Eugene Richards: A Life in Photography

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Eugene Richards: A Life in Photography

Credit Eugene Richards

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The George Eastman Museum in Rochester will open the first museum retrospective of the work of the photographer Eugene Richards on June 10. The exhibit, “Eugene Richards: The Run-On of Time,” covers his career as a photojournalist and documentary photographer from 1968 to the present and was produced in collaboration with the Nelson-Atkins Museum of Art in Kansas City, Mo. Curated by April Watson and Lisa Hostetler, the retrospective includes 146 photographs, 15 books, and selected videos. It is accompanied by a catalog distributed by Yale University Press.

Mr. Richards spoke with James Estrin about the exhibit and his career. The conversation has been edited for clarity and brevity.


I was surprised to hear that this was your first museum retrospective.


The museum world has quite a high border fence.

If you’re an artist then your intention is to make art. And if you have other objectives, then there are all kinds of divisions that separate out social documentary from what usually goes in museums.


Are these divisions reconcilable? Are you either an artist or a documentarian?


As a child, art was always something that was otherworldly or outside of my experience. To me the museum was just magic. I would go to a museum and look at one picture for the whole time. I remember my first adventure to the Boston Museum of Fine Arts, where there was a kind of Venus sculpture. And I’d never touched marble before, so I touched this statue and I remember the guard throwing me out. Now I realize this was a female figure, but I was a little boy and to me it was just all those odd wondrous shapes and marble.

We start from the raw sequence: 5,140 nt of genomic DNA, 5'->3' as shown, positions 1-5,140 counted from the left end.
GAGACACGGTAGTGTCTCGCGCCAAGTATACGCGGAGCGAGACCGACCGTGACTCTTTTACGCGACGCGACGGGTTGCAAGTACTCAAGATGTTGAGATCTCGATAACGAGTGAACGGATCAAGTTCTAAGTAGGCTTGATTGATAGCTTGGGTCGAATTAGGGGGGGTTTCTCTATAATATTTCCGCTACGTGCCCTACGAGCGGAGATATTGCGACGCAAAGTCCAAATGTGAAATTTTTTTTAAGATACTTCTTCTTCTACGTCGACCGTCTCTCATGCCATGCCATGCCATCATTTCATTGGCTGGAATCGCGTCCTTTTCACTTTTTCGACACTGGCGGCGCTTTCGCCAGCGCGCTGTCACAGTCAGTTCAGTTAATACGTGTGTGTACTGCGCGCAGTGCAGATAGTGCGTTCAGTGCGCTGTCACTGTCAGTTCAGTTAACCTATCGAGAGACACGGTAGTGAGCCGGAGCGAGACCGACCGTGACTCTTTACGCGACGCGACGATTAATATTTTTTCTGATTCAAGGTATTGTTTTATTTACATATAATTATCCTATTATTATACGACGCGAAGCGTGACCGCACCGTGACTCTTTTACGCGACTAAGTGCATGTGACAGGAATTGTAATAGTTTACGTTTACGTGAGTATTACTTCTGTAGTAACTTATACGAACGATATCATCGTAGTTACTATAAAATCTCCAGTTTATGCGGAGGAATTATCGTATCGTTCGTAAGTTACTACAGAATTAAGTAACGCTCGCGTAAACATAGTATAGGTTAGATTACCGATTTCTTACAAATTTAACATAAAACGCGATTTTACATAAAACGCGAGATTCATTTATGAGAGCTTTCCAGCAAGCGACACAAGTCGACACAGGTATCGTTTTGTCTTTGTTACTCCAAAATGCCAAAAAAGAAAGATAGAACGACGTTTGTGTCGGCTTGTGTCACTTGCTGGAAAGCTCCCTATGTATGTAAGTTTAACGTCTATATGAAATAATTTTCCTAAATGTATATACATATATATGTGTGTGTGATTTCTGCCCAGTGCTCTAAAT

The division has been there for ever and ever. If I brought my work today to MoMA they would give it back to me. Literally hand it right back.


Is documentary photography art?


I’ll just skip over the art thing and tell you that looking back at my whole body of work for the exhibit I confess I was a little bit taken aback by my own work. I never thought of it as rough as it really is. I’ve lived this life, met these people — and a lot of people I’ve photographed I’m still in touch with.

When I look at it now I realize, some of this stuff is pretty rough and more emotional than I remember it to be. I understand how people who think of art as something meditative and calm and elevating in a classic way could find the work disturbing.

I really don’t know what I feel about the work yet. Some of it I’m very happy about. There’s about 25 percent to 30 percent of the pictures in there that I’m very disappointed in, that could have been better.

After 40 years, I went back into my archive of Arkansas pictures when I was doing the “Red Ball of a Sun Slipping Down” book (2014) and realized that all of the pictures…

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